11. Hu, X., Shi, W., Cao, F., Hu, G., Hao, Y., Wei, S., et al. (2013). Bioanalytical and instrumental analysis of estrogenic activities in drinking water sources from Yangtze River Delta. Chemosphere, 90(7), 2123–2128.CrossRefGoogle Scholar
  12. Isobe, T., Serizawa, S., Horiguchi, T., Shibata, Y., Managaki, S., Takada, H., et al. (2006). Horizontal distribution of steroid estrogens in surface sediments in Tokyo Bay. Environmental Pollution, 144(2), 632–638.CrossRefGoogle Scholar
  13. Kelly, B. C., & Gobas, F. (2001). Bioaccumulation of persistent organic pollutants in lichen-caribou-wolf food chains of Canada’s Central and Western Arctic. Environmental Science and Technology, 35(2), 325–334.CrossRefGoogle Scholar
  14. Kim, S. D., Cho, J., Kim, I. S., Vanderford, B. J., & Snyder, S. A. (2007). Occurrence and removal of pharmaceuticals and endocrine disruptors in South Korean surface, drinking, and waste waters. Water Research, 41(5), 1013–1021.CrossRefGoogle Scholar
  15. Kolpin, D. W., Furlong, E. T., Meyer, M. T., Thurman, E. M., Zaugg, S. D., Barber, L. B., et al. (2002). Pharmaceuticals, hormones, and other organic wastewater contaminants in US streams, 1999–2000: A national reconnaissance. Environmental Science and Technology, 36(6), 1202–1211.CrossRefGoogle Scholar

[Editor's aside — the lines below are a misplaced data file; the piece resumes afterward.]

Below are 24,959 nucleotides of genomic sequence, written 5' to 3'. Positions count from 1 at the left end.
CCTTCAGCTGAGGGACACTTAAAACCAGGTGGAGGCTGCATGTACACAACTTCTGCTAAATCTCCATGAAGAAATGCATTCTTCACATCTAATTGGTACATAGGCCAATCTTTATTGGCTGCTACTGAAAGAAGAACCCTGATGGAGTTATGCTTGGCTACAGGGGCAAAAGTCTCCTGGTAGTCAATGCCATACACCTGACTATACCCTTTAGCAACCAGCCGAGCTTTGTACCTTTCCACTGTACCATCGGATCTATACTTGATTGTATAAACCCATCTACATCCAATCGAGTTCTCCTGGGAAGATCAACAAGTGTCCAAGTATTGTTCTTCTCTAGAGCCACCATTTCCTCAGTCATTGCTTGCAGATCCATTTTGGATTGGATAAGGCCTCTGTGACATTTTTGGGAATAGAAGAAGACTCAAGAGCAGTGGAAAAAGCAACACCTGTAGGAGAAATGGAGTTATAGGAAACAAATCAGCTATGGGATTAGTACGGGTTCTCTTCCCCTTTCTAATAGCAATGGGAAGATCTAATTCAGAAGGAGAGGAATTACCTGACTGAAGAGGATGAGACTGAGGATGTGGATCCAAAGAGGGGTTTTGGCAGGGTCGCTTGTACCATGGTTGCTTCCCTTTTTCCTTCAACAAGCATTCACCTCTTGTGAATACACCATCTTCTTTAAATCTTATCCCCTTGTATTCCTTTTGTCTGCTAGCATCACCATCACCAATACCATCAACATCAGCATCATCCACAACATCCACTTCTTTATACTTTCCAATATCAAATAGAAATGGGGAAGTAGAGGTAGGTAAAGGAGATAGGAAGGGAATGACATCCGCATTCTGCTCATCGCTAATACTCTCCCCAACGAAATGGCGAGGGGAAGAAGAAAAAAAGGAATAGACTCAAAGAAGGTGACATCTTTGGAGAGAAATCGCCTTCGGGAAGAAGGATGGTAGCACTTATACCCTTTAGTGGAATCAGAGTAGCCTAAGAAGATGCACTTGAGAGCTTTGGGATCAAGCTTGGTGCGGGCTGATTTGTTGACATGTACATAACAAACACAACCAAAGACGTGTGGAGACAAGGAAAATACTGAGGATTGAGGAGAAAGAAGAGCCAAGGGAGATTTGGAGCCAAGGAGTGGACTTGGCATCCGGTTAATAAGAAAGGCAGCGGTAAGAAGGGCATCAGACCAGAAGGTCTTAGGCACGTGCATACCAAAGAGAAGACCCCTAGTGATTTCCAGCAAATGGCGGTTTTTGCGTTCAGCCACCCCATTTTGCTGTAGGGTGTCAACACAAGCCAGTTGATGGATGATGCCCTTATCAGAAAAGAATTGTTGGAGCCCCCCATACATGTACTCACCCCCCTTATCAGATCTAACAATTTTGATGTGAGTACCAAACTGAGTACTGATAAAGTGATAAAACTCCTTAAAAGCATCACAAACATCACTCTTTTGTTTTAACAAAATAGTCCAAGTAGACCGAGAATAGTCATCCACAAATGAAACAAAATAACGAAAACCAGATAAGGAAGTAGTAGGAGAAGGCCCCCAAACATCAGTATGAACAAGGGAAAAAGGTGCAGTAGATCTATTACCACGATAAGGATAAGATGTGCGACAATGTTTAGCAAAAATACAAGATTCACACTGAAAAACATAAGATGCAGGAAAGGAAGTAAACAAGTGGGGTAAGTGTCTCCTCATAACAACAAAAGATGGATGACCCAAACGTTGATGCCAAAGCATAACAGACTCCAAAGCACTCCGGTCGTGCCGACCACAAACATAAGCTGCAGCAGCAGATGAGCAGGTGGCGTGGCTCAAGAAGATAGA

16. Kuster, M., José López de Alda, M., & Barceló, D. (2004). Analysis and distribution of estrogens and progestogens in sewage sludge, soils and sediments. Trac-Trends in Analytical Chemistry, 23(10), 790–798.CrossRefGoogle Scholar
  17. Lai, K. M., Scrimshaw, M. D., & Lester, J. N. (2002). Prediction of the bioaccumulation factors and body burden of natural and synthetic estrogens in aquatic organisms in the river systems. Science of the Total Environment, 289(1–3), 159–168.CrossRefGoogle Scholar
  18. Lei, B., Huang, S., Zhou, Y., Wang, D., & Wang, Z. (2009). Levels of six estrogens in water and sediment from three rivers in Tianjin area, China. Chemosphere, 76(1), 36–42.CrossRefGoogle Scholar
  19. Li, J., Zhou, B., Shao, J., Yang, Q., Liu, Y., & Cai, W. (2007). Influence of the presence of heavy metals and surface-active compounds on the sorption of bisphenol A to sediment. Chemosphere, 68(7), 1298–1303.CrossRefGoogle Scholar